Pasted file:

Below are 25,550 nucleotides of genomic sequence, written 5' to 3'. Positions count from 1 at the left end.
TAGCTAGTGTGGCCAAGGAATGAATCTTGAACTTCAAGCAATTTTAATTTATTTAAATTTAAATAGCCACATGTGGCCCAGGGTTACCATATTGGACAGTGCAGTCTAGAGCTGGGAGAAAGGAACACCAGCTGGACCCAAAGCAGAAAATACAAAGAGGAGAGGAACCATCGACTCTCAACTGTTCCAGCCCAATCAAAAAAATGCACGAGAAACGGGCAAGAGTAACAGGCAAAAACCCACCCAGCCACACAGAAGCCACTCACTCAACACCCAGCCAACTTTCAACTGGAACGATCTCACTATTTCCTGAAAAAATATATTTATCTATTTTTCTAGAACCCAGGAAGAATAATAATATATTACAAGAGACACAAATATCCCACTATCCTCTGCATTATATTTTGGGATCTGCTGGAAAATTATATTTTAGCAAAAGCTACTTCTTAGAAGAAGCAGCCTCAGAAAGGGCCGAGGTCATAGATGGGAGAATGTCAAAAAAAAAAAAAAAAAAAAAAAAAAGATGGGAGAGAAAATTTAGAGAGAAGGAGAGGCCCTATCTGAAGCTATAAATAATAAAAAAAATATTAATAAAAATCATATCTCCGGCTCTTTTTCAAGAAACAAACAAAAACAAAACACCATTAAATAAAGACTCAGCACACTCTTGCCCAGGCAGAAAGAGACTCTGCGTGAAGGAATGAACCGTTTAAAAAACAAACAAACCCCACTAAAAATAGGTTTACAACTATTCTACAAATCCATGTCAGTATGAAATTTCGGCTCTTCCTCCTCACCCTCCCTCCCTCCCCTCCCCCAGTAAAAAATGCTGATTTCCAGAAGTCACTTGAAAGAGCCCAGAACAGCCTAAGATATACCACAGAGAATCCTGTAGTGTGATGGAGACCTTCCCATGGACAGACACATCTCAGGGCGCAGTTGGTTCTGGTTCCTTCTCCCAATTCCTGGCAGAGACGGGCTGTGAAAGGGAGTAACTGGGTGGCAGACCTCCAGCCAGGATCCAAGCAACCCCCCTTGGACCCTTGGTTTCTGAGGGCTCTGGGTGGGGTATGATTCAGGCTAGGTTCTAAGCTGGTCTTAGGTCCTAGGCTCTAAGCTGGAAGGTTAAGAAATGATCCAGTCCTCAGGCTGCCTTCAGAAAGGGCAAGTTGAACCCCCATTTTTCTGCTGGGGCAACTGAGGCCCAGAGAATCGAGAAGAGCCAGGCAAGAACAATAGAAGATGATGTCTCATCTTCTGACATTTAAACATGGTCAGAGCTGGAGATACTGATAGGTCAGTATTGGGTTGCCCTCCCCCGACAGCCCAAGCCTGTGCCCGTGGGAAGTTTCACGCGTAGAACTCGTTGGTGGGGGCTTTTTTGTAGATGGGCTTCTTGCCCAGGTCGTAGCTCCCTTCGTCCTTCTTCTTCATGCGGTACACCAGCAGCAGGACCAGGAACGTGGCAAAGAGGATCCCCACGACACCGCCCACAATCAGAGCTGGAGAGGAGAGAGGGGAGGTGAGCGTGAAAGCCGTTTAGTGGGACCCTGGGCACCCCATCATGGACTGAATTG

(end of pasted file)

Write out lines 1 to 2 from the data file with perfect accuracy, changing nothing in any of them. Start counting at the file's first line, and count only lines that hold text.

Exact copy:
Below are 25,550 nucleotides of genomic sequence, written 5' to 3'. Positions count from 1 at the left end.
TAGCTAGTGTGGCCAAGGAATGAATCTTGAACTTCAAGCAATTTTAATTTATTTAAATTTAAATAGCCACATGTGGCCCAGGGTTACCATATTGGACAGTGCAGTCTAGAGCTGGGAGAAAGGAACACCAGCTGGACCCAAAGCAGAAAATACAAAGAGGAGAGGAACCATCGACTCTCAACTGTTCCAGCCCAATCAAAAAAATGCACGAGAAACGGGCAAGAGTAACAGGCAAAAACCCACCCAGCCACACAGAAGCCACTCACTCAACACCCAGCCAACTTTCAACTGGAACGATCTCACTATTTCCTGAAAAAATATATTTATCTATTTTTCTAGAACCCAGGAAGAATAATAATATATTACAAGAGACACAAATATCCCACTATCCTCTGCATTATATTTTGGGATCTGCTGGAAAATTATATTTTAGCAAAAGCTACTTCTTAGAAGAAGCAGCCTCAGAAAGGGCCGAGGTCATAGATGGGAGAATGTCAAAAAAAAAAAAAAAAAAAAAAAAAAGATGGGAGAGAAAATTTAGAGAGAAGGAGAGGCCCTATCTGAAGCTATAAATAATAAAAAAAATATTAATAAAAATCATATCTCCGGCTCTTTTTCAAGAAACAAACAAAAACAAAACACCATTAAATAAAGACTCAGCACACTCTTGCCCAGGCAGAAAGAGACTCTGCGTGAAGGAATGAACCGTTTAAAAAACAAACAAACCCCACTAAAAATAGGTTTACAACTATTCTACAAATCCATGTCAGTATGAAATTTCGGCTCTTCCTCCTCACCCTCCCTCCCTCCCCTCCCCCAGTAAAAAATGCTGATTTCCAGAAGTCACTTGAAAGAGCCCAGAACAGCCTAAGATATACCACAGAGAATCCTGTAGTGTGATGGAGACCTTCCCATGGACAGACACATCTCAGGGCGCAGTTGGTTCTGGTTCCTTCTCCCAATTCCTGGCAGAGACGGGCTGTGAAAGGGAGTAACTGGGTGGCAGACCTCCAGCCAGGATCCAAGCAACCCCCCTTGGACCCTTGGTTTCTGAGGGCTCTGGGTGGGGTATGATTCAGGCTAGGTTCTAAGCTGGTCTTAGGTCCTAGGCTCTAAGCTGGAAGGTTAAGAAATGATCCAGTCCTCAGGCTGCCTTCAGAAAGGGCAAGTTGAACCCCCATTTTTCTGCTGGGGCAACTGAGGCCCAGAGAATCGAGAAGAGCCAGGCAAGAACAATAGAAGATGATGTCTCATCTTCTGACATTTAAACATGGTCAGAGCTGGAGATACTGATAGGTCAGTATTGGGTTGCCCTCCCCCGACAGCCCAAGCCTGTGCCCGTGGGAAGTTTCACGCGTAGAACTCGTTGGTGGGGGCTTTTTTGTAGATGGGCTTCTTGCCCAGGTCGTAGCTCCCTTCGTCCTTCTTCTTCATGCGGTACACCAGCAGCAGGACCAGGAACGTGGCAAAGAGGATCCCCACGACACCGCCCACAATCAGAGCTGGAGAGGAGAGAGGGGAGGTGAGCGTGAAAGCCGTTTAGTGGGACCCTGGGCACCCCATCATGGACTGAATTG